Today’s Writing

I am writing this morning. Today I am working on the religious science fiction book Ouest’s first draft. I’m working on chapter seven,

Opening Lines

Here are the first few opening lines from chapter one of Quest.

I woke up howling.

Relax. I must relax. Slow cleansing breathes. Don;’t hyperventilate. I must take slow breaths, I thought.

But I couldn’t relax. My rapidly pounding heart wanted out of my chest. It needed to get out of the room fast.

Well, what do you think? Leave a comment. I’d appreciate your input.

Photo Source: Pixaby

 

Thursday Thoughts

Thunder and Lightning

Today is Thursday, August 17, 2017. I’m sitting at my favorite coffee shop with an iced coffee with vanilla and milk. It is 6:10 a.m.  Thunder, lightning, and monsoon like rain greeted me as I left home for the twenty-minute drive to the coffee house. A weather warning with a flood warning is in effect. I am listening to a concert by First Aid Kit. Their song Wolf has my toes tapping.

Collaborative or Group Blog

The writer’s group I belong to met last night. All but one member was present. The group is looking at doing a collaborative or group blog. It has been under discussion since a late April 2017 meeting. I’m not sure anything meaningful was decided. Sitting at the table listening to the discussion my mind wandered back to 1968 and The Paris Peace talks, which opened on May 10. The Paris Peace Talks plagued by procedural questions that impeded any meaningful progress. They discussed for seven months the shape of the table and seating arrangements! In my opinion, the writer’s group is being equally unproductive. Some of the group members read this blog. Hi there. ANd that’s what I think.

Countdown

Two weeks from today I retire. I am on my final countdown. Here’s an inventory of what I am working on in my writing life –

  1. Fiction book – Quest: Book Two of the Liberator Series. I am about 25,000 words into writing the first draft. It is religious science fiction.
  2. Fiction book – writing under a pen name. It is literary fiction. I am 15,000 words into the first draft.
  3. Non-fiction – working title “Prayers for the Chronically Ill.” The first draft is finished. I  have the book proposal with the acquisitions editor of a traditional New York Publisher. Why? I want to see my book in a Barnes and Nobles. If they say no I will self-publish and make more money.
  4. Non-fiction – I have the first draft completed of a memoir tentatively titled, “The Cold War Kid: Growing up With Sputnik, Castro, Khrushchev, Vietnam and Roock ‘n Roll.”
  5. Fiction – I am turning my award winning short story “The Praire Dos Have Cold Mining Helmets with Lights into a novel.

Wednesday, Writer’s Group and Other Things

Coffee House

Today is Wednesday, August 16, 2017. I am sitting at my favorite coffee house. It is a Starbucks without a drive thru window in Plano, Texas. Located in a strip shopping center with a Wholefoods, it is adjacent to a Barnes and Nobles Bookstore. I have been coming to this location for twenty years.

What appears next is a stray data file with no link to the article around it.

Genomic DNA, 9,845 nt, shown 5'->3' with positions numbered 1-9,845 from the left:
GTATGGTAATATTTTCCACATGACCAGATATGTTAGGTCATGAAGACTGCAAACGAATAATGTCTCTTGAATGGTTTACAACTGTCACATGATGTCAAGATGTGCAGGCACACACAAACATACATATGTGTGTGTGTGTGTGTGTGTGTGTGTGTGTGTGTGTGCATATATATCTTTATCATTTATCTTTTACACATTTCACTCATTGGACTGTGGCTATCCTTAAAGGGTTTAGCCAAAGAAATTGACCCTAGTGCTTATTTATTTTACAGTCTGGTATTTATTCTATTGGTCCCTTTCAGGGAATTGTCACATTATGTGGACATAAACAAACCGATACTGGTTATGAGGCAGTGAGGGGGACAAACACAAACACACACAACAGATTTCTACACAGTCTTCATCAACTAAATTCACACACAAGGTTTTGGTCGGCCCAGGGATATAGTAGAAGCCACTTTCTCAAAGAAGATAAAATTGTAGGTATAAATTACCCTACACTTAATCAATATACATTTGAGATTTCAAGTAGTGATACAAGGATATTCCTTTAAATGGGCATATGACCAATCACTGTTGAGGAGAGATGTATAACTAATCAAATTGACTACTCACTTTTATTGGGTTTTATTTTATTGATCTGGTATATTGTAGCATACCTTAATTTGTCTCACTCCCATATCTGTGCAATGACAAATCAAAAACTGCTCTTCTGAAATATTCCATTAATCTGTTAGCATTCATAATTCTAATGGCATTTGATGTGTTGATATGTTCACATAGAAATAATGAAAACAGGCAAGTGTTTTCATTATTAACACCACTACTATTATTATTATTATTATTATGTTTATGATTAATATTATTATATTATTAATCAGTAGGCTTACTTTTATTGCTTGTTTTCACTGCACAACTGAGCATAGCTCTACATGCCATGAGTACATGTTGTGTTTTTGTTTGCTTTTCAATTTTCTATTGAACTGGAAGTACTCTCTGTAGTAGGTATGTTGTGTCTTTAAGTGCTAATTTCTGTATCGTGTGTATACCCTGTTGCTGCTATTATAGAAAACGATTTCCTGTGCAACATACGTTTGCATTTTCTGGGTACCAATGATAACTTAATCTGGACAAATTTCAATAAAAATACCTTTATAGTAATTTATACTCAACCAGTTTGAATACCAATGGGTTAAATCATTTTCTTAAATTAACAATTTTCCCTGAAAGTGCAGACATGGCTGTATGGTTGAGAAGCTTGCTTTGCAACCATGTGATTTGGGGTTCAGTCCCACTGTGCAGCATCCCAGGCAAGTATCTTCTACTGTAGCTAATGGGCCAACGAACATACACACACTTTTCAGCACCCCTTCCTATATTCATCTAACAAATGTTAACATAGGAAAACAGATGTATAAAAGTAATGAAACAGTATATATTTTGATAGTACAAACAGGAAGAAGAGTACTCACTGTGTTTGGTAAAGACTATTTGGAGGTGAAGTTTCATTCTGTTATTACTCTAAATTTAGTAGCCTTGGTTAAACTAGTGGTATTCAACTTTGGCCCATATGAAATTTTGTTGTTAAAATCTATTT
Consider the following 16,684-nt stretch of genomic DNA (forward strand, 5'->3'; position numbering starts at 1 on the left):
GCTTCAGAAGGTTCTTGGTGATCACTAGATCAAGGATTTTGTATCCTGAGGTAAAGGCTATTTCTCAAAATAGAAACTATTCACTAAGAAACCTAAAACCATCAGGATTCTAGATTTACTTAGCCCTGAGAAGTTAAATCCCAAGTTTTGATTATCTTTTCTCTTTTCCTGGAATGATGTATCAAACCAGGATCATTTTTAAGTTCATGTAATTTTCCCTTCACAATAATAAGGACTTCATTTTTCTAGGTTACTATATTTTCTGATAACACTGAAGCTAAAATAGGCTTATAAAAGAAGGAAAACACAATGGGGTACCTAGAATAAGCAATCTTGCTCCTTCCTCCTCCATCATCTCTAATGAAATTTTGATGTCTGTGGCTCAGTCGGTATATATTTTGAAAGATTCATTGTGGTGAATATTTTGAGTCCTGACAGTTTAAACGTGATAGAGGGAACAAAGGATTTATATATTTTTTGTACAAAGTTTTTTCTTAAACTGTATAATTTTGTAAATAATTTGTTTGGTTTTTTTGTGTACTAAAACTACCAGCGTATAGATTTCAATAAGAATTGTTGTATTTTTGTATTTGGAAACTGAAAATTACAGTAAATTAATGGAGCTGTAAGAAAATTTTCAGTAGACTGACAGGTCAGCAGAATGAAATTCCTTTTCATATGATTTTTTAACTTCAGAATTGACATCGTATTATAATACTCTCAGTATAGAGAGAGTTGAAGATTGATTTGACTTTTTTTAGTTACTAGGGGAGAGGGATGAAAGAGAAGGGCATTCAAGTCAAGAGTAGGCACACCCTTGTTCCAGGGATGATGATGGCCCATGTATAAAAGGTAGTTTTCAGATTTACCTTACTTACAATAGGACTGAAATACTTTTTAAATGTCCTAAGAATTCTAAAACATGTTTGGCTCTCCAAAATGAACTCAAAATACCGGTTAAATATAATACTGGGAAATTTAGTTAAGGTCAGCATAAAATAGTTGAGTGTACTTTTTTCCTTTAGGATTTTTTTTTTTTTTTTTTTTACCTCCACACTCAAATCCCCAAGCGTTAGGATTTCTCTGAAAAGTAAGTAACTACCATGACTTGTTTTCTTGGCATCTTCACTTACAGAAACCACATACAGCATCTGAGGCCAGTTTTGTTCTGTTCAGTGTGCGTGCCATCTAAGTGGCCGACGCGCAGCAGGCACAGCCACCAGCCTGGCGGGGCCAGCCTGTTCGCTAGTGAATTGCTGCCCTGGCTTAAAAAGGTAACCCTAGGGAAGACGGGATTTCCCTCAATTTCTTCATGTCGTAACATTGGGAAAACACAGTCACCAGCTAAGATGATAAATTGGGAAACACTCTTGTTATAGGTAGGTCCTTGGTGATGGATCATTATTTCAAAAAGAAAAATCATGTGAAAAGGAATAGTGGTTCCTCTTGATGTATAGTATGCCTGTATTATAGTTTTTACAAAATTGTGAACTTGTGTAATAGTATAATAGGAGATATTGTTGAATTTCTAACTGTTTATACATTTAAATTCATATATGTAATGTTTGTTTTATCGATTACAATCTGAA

My Starbucks in some ways is like the old television show Cheers theme song. It has a phrase that says “You wanna go where people know, people are all the same, You wanna go where everybody knows your name.” (Where Everybody Knows Your Name Lyrics by Gary Portnoy and Judy Hart Angelo). That’s the kind of place my favorite coffee house is.

When I come in they greet me by name and ask if I want my usual. It’s nice to be noticed, known and to have a usual. I see a core group of the same people at my favorite coffee house. I know their names. They know mine. I know one is a retired sales executive. Another sells medical equipment. Several lawyers and accountants are regulars. There is a group of school teachers that get their morning caffeine here. Several have become friends. They all know I write and take an interest in what I’m doing. It has become my fortress of solitude from the world. Also, the Muse knows I’m here and visits on a regular basis.

Collaboration

This morning I am working on a literary fiction book I am writing under my pen name. I have a dear friend in my writer’s group who is co-writing the book with me. Collaboration is interesting. I did the book outline, characters, the world, story arc, and she adds the secret sauce. No, you may not know my pen name.

Writer’s Group

Speaking of writer’s groups, mine meets tonight. It’s a lot like the group I see at my favorite coffee house, except a few have become more extended family. I’ve been hanging with this group for six and one-half years. They are the best.

Winner Very Inspiring Blogger Award

Categories

Available on Amazon


THE REBUILDER
by Jimmie Aaron Kepler

Available on
Amazon Kindle Version
Available on Amazon Print Version

MISS SARAH'S SECRET
by Jimmie Aaron Kepler

Available on Amazon Kindle Version
Available on Amazon Print Version

Gone Electric: A Poetry Collection
by Jimmie Aaron Kepler
Gone Electric
Available on Amazon

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Jimmie Aaron Kepler, Ed.D.

Jimmie Aaron Kepler, Ed.D.

Jimmie Aaron Kepler is a full-time novelist, poet, book reviewer, and award-winning short story writer. His work has appeared in Christian publications like Altarworks, Deacon Magazine, Church Leadership Magazine, Discipleship Training Magazine, and Sunday School Leader Magazine as well as secular publications like Bewildering Stories, Beyond Imagination, The Dead Mule School of Southern Literature, and Poetry & Prose Magazine. He is honorably discharged at the rank of Captain from the US Army. He holds a Bachelor of Arts in History with minors in English and Military Science from The University of Texas at Arlington, Master of Arts and Master of Religious Education degrees from Southwestern Baptist Theological Seminary, as well as the Doctor of Education degree. He is both an ordained minister and ordained deacon. His books and collections are available on Amazon and all major on-line book sellers in eBook and print. He writes religious science fiction under the name Jimmie Aaron Kepler, nonfiction under the name Jim Kepler and writes historical fiction under an undisclosed pen name.